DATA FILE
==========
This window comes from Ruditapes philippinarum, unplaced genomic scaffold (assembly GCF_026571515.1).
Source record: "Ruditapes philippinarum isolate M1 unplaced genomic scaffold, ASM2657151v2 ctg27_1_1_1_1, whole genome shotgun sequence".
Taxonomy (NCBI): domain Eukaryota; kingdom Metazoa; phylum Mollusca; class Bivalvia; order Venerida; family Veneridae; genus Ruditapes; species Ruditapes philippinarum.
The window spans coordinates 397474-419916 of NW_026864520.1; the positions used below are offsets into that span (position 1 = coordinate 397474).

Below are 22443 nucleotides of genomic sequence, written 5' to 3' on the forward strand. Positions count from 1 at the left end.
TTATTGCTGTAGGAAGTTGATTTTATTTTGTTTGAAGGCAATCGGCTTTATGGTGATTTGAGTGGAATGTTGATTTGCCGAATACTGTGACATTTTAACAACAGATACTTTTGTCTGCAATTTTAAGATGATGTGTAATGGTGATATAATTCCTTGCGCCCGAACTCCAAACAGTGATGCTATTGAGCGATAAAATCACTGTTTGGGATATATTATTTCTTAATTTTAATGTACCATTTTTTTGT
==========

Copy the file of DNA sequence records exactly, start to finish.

This window comes from Ruditapes philippinarum, unplaced genomic scaffold (assembly GCF_026571515.1).
Source record: "Ruditapes philippinarum isolate M1 unplaced genomic scaffold, ASM2657151v2 ctg27_1_1_1_1, whole genome shotgun sequence".
Taxonomy (NCBI): domain Eukaryota; kingdom Metazoa; phylum Mollusca; class Bivalvia; order Venerida; family Veneridae; genus Ruditapes; species Ruditapes philippinarum.
The window spans coordinates 397474-419916 of NW_026864520.1; the positions used below are offsets into that span (position 1 = coordinate 397474).

Below are 22443 nucleotides of genomic sequence, written 5' to 3' on the forward strand. Positions count from 1 at the left end.
TTATTGCTGTAGGAAGTTGATTTTATTTTGTTTGAAGGCAATCGGCTTTATGGTGATTTGAGTGGAATGTTGATTTGCCGAATACTGTGACATTTTAACAACAGATACTTTTGTCTGCAATTTTAAGATGATGTGTAATGGTGATATAATTCCTTGCGCCCGAACTCCAAACAGTGATGCTATTGAGCGATAAAATCACTGTTTGGGATATATTATTTCTTAATTTTAATGTACCATTTTTTTGT